While polarization marks and blights politics in America today, and while popular culture, commerce and religion are afflicted with the all-or-nothing ideologies and practices that prevent the citizenry from meeting the challenges which only intensify as seasons pass, here and there and now and then Sightings (this column series from the Martin Marty Center for the Advance Study of Religion) spies counter-signs.
While the media focus on conflict among and within religious communities, those who take the longer view can find occasions for inspiration.
That I so often find such signs in publications like The Economist or The Wall Street Journal surprises some readers and perhaps needs some explaining now and then.
A half century ago the company of historians with whom I hung out began to speak of a “two-party system” in American Protestantism and, for that matter, in Catholicism and other communities.
Then and ever since, the parties kept redefining themselves, drawing revised lines, seeking and finding new causes, new enemies and new friends.
The lines hardened for decades when “the Christian Right” faced off against religious expressions of “the New Left.” My work often took me to places where expectations imprisoned imaginations.
Sometimes invited to mainly evangelical conferences, I would be introduced as “the non-evangelical guest at this year’s meeting.”
I would remind others that, among other things, I was the only participant who belonged to a church body which had the word “evangelical” in its very name. Enough about that.
Times have changed. Today if one has a conference or project on worthwhile causes – the environment, health care, immigration, etc. etc. – one counts on leadership from among all ages, including camps named “evangelical,” an ever more diffuse company.
I like to say that within Protestantism, the most creative and venturesome people came from “the left of the right and the right of the left – which is not the center.”
The former group, thoroughly evangelical, ventures into the public sector on lines of engagement, not ideology.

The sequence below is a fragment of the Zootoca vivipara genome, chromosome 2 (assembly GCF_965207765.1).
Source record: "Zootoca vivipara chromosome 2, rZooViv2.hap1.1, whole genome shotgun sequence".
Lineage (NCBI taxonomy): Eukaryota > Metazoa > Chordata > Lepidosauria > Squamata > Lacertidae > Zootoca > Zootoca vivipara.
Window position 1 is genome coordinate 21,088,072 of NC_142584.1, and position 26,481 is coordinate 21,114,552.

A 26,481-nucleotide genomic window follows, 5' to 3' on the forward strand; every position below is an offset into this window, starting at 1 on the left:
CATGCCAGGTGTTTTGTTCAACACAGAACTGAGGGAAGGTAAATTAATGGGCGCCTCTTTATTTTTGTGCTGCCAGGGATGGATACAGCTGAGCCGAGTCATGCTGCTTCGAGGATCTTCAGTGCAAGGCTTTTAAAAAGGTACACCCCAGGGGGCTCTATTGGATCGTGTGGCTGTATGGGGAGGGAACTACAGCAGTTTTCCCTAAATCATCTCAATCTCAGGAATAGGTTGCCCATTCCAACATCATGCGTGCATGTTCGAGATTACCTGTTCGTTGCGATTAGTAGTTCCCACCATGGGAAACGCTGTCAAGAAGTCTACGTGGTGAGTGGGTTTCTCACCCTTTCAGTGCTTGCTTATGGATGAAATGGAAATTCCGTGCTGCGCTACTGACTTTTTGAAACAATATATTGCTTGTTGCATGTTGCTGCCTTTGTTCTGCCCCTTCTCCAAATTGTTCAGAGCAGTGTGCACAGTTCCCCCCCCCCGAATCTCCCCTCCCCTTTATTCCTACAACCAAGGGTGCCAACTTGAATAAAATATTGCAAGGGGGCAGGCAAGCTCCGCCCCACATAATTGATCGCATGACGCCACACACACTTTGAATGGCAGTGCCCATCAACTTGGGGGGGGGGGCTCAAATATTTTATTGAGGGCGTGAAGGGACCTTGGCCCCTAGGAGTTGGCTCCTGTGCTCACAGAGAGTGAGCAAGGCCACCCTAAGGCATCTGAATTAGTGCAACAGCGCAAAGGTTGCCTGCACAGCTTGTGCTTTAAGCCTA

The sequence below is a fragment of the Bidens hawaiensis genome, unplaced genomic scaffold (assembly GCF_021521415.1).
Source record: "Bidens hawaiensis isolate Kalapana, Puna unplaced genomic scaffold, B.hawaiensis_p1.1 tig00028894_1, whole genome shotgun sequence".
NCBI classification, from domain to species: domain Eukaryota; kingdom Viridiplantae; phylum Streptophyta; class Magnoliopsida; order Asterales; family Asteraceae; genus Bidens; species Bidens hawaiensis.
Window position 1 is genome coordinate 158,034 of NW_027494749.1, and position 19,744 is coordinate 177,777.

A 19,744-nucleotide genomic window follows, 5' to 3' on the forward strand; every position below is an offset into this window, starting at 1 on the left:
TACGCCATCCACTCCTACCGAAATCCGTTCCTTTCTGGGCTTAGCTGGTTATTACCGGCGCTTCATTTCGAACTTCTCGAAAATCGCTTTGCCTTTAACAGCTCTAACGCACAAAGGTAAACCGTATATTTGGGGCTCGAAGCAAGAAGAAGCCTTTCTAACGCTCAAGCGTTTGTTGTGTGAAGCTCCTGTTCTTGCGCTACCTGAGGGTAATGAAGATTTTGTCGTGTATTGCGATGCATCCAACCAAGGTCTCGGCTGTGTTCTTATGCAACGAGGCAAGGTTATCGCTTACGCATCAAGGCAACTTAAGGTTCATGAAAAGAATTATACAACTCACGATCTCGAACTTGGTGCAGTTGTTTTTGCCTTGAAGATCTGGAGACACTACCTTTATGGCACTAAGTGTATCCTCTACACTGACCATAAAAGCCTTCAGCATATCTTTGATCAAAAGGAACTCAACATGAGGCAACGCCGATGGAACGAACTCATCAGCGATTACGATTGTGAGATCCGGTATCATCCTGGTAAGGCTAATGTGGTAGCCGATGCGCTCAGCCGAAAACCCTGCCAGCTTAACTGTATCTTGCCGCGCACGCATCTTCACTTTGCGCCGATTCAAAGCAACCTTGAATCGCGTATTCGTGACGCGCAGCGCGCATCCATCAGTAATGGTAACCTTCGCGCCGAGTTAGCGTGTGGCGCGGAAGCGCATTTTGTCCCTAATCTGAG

The latter, often called moderate or liberal or mainstream, draws on the historic and theological depths of their traditions. For the better.
In a time of budget-cutting and neo-isolation, Stearns properly points out that evangelicals had not been visible in religious coalitions to counter the push from many politicians who would eliminate programs to “reduce global poverty and hunger, saving millions of lives.”
“But why,” asks Stearns, “are evangelical Christians largely absent from this religious coalition?”
While evangelicals agree with others that responding to hunger and poverty is not a partisan but a moral issue, 56 percent of them, when polled by Pew, showed that evangelicals are most ready to oppose anti-hunger and anti-poverty programs, proposing that they should be first to go.
They swallow misinformation about such programs.
Awakened when he visited scenes of crisis – which are almost everywhere – Stearns came back and worked with World Vision and other such agencies to change evangelical minds and organizations and policies. He can point to progress, even as he chides the laggards.
Something new is on the way. One hopes that similarly awakened and aroused leaders in similar groups also in Catholicism and other religious circles will keep reappraising their positions, revisiting their religious sources, and not worrying about lines drawn in the prime of “The Christian Right” and “the New Left.”
Martin E. Marty is the Fairfax M. Cone Distinguished Service Professor Emeritus at the University of Chicago. His column first appeared in Sightings.